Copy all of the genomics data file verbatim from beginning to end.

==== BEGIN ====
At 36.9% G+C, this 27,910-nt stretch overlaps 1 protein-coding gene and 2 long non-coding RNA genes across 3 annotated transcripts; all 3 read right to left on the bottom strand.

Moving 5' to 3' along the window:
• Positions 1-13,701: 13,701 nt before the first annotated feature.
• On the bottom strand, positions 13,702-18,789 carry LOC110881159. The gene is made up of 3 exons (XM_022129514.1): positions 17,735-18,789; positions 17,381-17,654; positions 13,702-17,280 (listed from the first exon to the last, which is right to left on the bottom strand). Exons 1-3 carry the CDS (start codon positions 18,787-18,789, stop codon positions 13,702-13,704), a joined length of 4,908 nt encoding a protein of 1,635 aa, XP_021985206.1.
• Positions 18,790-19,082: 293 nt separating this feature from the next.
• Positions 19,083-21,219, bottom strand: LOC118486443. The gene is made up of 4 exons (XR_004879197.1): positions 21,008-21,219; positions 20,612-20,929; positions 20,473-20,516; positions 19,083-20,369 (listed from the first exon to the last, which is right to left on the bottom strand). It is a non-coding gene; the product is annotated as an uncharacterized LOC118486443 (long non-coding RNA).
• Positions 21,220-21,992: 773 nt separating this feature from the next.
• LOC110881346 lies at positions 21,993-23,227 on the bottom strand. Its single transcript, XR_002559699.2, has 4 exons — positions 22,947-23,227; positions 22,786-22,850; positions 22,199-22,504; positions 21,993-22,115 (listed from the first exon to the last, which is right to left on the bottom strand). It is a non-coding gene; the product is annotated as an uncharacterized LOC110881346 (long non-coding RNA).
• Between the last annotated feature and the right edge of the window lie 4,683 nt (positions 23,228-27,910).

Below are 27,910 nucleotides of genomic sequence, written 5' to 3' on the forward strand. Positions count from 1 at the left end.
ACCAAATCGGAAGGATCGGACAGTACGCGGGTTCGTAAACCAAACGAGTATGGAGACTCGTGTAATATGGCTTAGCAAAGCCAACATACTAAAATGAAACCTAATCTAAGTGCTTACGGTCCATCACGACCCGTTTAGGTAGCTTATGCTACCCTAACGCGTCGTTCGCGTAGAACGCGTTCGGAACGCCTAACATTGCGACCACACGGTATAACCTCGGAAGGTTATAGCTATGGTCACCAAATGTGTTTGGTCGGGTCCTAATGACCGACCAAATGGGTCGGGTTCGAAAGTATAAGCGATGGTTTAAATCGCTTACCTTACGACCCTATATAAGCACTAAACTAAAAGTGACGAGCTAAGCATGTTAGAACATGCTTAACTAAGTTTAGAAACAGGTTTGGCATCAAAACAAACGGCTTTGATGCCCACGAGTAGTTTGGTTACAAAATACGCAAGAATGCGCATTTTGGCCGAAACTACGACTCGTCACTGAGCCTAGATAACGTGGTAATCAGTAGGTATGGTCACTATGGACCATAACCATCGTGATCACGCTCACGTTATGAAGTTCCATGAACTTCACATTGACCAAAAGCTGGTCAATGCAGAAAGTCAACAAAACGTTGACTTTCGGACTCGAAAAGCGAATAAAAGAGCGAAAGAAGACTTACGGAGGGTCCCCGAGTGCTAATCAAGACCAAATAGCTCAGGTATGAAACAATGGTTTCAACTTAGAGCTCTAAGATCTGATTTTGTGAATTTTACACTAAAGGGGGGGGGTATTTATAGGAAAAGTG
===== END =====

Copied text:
At 36.9% G+C, this 27,910-nt stretch overlaps 1 protein-coding gene and 2 long non-coding RNA genes across 3 annotated transcripts; all 3 read right to left on the bottom strand.

Moving 5' to 3' along the window:
• Positions 1-13,701: 13,701 nt before the first annotated feature.
• On the bottom strand, positions 13,702-18,789 carry LOC110881159. The gene is made up of 3 exons (XM_022129514.1): positions 17,735-18,789; positions 17,381-17,654; positions 13,702-17,280 (listed from the first exon to the last, which is right to left on the bottom strand). Exons 1-3 carry the CDS (start codon positions 18,787-18,789, stop codon positions 13,702-13,704), a joined length of 4,908 nt encoding a protein of 1,635 aa, XP_021985206.1.
• Positions 18,790-19,082: 293 nt separating this feature from the next.
• Positions 19,083-21,219, bottom strand: LOC118486443. The gene is made up of 4 exons (XR_004879197.1): positions 21,008-21,219; positions 20,612-20,929; positions 20,473-20,516; positions 19,083-20,369 (listed from the first exon to the last, which is right to left on the bottom strand). It is a non-coding gene; the product is annotated as an uncharacterized LOC118486443 (long non-coding RNA).
• Positions 21,220-21,992: 773 nt separating this feature from the next.
• LOC110881346 lies at positions 21,993-23,227 on the bottom strand. Its single transcript, XR_002559699.2, has 4 exons — positions 22,947-23,227; positions 22,786-22,850; positions 22,199-22,504; positions 21,993-22,115 (listed from the first exon to the last, which is right to left on the bottom strand). It is a non-coding gene; the product is annotated as an uncharacterized LOC110881346 (long non-coding RNA).
• Between the last annotated feature and the right edge of the window lie 4,683 nt (positions 23,228-27,910).

Below are 27,910 nucleotides of genomic sequence, written 5' to 3' on the forward strand. Positions count from 1 at the left end.
ACCAAATCGGAAGGATCGGACAGTACGCGGGTTCGTAAACCAAACGAGTATGGAGACTCGTGTAATATGGCTTAGCAAAGCCAACATACTAAAATGAAACCTAATCTAAGTGCTTACGGTCCATCACGACCCGTTTAGGTAGCTTATGCTACCCTAACGCGTCGTTCGCGTAGAACGCGTTCGGAACGCCTAACATTGCGACCACACGGTATAACCTCGGAAGGTTATAGCTATGGTCACCAAATGTGTTTGGTCGGGTCCTAATGACCGACCAAATGGGTCGGGTTCGAAAGTATAAGCGATGGTTTAAATCGCTTACCTTACGACCCTATATAAGCACTAAACTAAAAGTGACGAGCTAAGCATGTTAGAACATGCTTAACTAAGTTTAGAAACAGGTTTGGCATCAAAACAAACGGCTTTGATGCCCACGAGTAGTTTGGTTACAAAATACGCAAGAATGCGCATTTTGGCCGAAACTACGACTCGTCACTGAGCCTAGATAACGTGGTAATCAGTAGGTATGGTCACTATGGACCATAACCATCGTGATCACGCTCACGTTATGAAGTTCCATGAACTTCACATTGACCAAAAGCTGGTCAATGCAGAAAGTCAACAAAACGTTGACTTTCGGACTCGAAAAGCGAATAAAAGAGCGAAAGAAGACTTACGGAGGGTCCCCGAGTGCTAATCAAGACCAAATAGCTCAGGTATGAAACAATGGTTTCAACTTAGAGCTCTAAGATCTGATTTTGTGAATTTTACACTAAAGGGGGGGGGTATTTATAGGAAAAGTG